Tag Archives: stress

No, You’re Not Okay

I broke this week.

I crashed this week.

I drowned this week.

Whatever you want to call it, my depression came back. I think I probably just didn’t take care of myself as much as I needed to. I’m not sure. I wasn’t exercising or sleeping enough, and was very stressed and overwhelmed by the amount and difficulty of the homework I needed to do. It was too much. College can be too much.

I ended up crying and having “depressive attacks” four days in a row. Wednesday I had a migraine, took a nap, started self-medicating with Benedryl and Advil, and slept a lot. Thursday and Friday I was so far behind on homework that I worked for 8+ hours straight through, both days, stopping only to eat. And to go to class. It’s not really surprising that I couldn’t stop crying.

I don’t know if anyone else has a name for what I call my “depressive attacks.” They must. Any ideas? For me, they’re very similar to panic attacks, but there is not feeling of panic or anxiety. Instead it is grief. There is this intense feeling of deep inner sadness that starts in the gut, and can only work its way out through crying.

It is a wave of grief that washes over me which can only let itself out by crying the disgustingly intense kind of crying. The kind that should only be cried when someone you love has died. The attack sneaks up on you, hits hard, then passes as quietly as it came.

When I have my depressive attacks is when I feel the most vulnerable, embarrassed, and ashamed. I do not like people to see me in that state. It is terrifying for them– they feel helpless and afraid of the monster, my illness, which has stolen me right out of my body. I know it will pass– they don’t know it will pass. It’s not fair to them.

Friday night I had one of my depressive attacks with one of my best friends around. She’d never seen it before.

One of the things I do when I am in that state is tell myself that I’m okay. I find it calming. And I need to remind myself that the feelings will pass.

I’m okay.

I’m okay.

I’m going to be okay.

I wish so much that she hadn’t been around when it hit. I hurt her– I scared her. And at one point she responded to me:

No, you’re not okay.

No, you’re not. That cut through. Because there was so much truth to it– I wasn’t okay. I was just telling myself that.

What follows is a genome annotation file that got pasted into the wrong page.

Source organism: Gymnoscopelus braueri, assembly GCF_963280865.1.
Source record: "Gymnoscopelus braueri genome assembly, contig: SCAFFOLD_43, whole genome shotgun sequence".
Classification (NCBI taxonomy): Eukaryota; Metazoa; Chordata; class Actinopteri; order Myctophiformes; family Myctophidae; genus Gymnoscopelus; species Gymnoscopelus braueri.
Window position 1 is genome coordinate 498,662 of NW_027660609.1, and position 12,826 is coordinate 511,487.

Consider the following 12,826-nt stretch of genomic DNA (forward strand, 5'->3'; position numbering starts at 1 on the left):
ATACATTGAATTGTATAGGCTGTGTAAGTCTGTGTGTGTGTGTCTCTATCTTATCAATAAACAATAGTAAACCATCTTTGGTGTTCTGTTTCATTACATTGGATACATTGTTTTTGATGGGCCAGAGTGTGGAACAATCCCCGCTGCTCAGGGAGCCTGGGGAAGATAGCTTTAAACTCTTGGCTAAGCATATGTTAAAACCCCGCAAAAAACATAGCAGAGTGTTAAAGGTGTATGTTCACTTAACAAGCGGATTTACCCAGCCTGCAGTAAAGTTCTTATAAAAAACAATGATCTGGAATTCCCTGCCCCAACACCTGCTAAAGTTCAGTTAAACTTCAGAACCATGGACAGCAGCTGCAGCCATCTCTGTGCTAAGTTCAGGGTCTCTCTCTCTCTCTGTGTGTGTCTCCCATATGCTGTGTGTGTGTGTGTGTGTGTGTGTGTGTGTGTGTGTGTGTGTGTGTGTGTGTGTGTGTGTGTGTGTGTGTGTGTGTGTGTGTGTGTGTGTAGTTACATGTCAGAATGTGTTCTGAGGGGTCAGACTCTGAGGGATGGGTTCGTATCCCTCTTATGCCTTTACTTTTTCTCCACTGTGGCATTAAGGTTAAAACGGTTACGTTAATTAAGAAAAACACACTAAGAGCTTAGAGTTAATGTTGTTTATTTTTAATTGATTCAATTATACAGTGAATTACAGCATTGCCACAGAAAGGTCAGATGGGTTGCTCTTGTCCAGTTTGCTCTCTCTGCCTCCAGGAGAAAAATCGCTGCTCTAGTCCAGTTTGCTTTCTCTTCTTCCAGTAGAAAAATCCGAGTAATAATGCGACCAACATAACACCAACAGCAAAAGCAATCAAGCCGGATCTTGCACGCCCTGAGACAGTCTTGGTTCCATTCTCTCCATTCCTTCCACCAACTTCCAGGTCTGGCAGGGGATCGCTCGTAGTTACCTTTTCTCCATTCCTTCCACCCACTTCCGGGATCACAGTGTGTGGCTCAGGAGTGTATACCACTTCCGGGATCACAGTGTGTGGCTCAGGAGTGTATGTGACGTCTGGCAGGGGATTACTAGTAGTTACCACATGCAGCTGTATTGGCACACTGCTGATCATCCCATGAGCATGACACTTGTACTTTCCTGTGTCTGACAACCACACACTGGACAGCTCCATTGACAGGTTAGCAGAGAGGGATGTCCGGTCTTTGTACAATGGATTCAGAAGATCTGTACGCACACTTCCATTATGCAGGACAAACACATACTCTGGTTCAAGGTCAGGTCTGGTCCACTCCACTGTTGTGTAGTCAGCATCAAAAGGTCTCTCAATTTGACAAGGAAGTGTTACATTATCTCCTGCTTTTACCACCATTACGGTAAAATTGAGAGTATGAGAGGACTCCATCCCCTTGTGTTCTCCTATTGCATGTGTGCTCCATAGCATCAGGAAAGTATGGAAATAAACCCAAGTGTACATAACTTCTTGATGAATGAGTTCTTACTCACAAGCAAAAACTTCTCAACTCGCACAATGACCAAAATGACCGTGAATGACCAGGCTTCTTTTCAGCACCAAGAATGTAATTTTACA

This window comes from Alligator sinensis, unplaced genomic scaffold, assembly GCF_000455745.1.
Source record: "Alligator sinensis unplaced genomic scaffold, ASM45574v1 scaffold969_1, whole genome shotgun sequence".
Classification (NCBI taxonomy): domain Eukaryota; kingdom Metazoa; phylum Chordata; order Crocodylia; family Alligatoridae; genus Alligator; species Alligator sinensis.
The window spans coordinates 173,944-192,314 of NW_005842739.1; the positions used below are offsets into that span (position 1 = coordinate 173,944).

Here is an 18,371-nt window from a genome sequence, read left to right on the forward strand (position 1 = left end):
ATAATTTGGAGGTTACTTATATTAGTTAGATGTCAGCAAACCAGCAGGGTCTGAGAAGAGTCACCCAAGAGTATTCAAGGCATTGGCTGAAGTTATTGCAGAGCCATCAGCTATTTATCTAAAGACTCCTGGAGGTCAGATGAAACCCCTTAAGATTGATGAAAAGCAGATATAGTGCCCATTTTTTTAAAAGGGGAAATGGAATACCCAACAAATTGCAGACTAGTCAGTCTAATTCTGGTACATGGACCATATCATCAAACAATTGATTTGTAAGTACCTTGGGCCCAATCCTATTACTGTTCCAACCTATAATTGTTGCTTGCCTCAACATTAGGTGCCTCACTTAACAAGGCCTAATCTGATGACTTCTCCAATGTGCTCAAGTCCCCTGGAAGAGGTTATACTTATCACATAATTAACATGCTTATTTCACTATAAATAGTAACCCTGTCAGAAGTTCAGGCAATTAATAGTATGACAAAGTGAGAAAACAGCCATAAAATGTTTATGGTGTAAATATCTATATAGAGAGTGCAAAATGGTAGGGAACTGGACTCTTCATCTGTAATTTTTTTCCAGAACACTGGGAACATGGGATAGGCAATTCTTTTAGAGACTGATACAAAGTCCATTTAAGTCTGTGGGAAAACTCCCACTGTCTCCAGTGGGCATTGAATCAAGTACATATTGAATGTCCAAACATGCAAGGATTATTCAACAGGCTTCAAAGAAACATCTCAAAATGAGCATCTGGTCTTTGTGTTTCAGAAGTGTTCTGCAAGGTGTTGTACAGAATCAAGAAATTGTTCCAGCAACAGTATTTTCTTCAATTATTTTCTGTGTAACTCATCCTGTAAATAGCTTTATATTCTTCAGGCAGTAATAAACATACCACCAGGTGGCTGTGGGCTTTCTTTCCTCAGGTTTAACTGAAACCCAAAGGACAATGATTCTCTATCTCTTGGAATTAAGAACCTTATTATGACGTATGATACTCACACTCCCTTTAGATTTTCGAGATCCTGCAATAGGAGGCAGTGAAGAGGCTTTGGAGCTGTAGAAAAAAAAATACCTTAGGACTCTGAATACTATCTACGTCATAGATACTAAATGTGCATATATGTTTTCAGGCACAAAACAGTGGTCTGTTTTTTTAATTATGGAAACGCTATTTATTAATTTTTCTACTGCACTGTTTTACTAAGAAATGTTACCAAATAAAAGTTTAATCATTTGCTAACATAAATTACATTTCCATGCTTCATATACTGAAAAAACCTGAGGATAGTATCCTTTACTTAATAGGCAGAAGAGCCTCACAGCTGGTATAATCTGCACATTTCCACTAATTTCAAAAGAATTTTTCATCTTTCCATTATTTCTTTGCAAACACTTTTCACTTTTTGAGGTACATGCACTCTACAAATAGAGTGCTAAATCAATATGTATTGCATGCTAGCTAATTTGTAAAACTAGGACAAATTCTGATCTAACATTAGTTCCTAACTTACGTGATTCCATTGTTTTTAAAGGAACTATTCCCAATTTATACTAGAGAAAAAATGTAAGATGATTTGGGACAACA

I knew I was going to be okay. I am okay– good, even– now. But I wasn’t then. And I’m ashamed of the person she saw on Friday night. Of that person who wasn’t okay.

I want this blog to have an air of hope against the stigma of mental illness. But I also want it to be honest. And that is the truth.

I am ashamed of the person she saw on Friday night.

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Power Naps and 5-Minute Workouts

Saturday, I was feeling really sad.

Honestly, I’m not sure what was going on. Probably a mix of being tired, nervous for a play I was acting in that day, overwhelmed by schoolwork, and all the usual other college-related stressors.

One of my good friends asked if I was okay, and if I wanted to talk. I didn’t. I didn’t have anything that needed to be said, nothing was really wrong. When I realized that, I knew I needed to do something to shake the clouded feeling that had taken over me.

In my years of struggling with depression, I know that when you have the cloud feeling but nothing is wrong, the only way to fix it is to stop whatever it is you are doing and take a moment for yourself. You can try to power through the feeling, but it won’t go away. I promise.

Saturday, I stopped, took a 20 minute nap, then woke my body up right after with one of the videos from the 5-Minute Workout Anywhere series (click for link–they’re pretty funny).

After doing those two things, which only took a half hour of my day, I was feeling exponentially better. Good, even! Excited! Ready to continue with everything I needed to do!

Yes, doing those two things took a half hour from what I had been planning on doing. But I know the increased productivity and happiness that came from my nap and “workout” were absolutely worth that half hour.

For me, Saturday was a good reminder that taking care of yourself is worth every minute.

Easier said than done? Yes, of course. But I am going to try.

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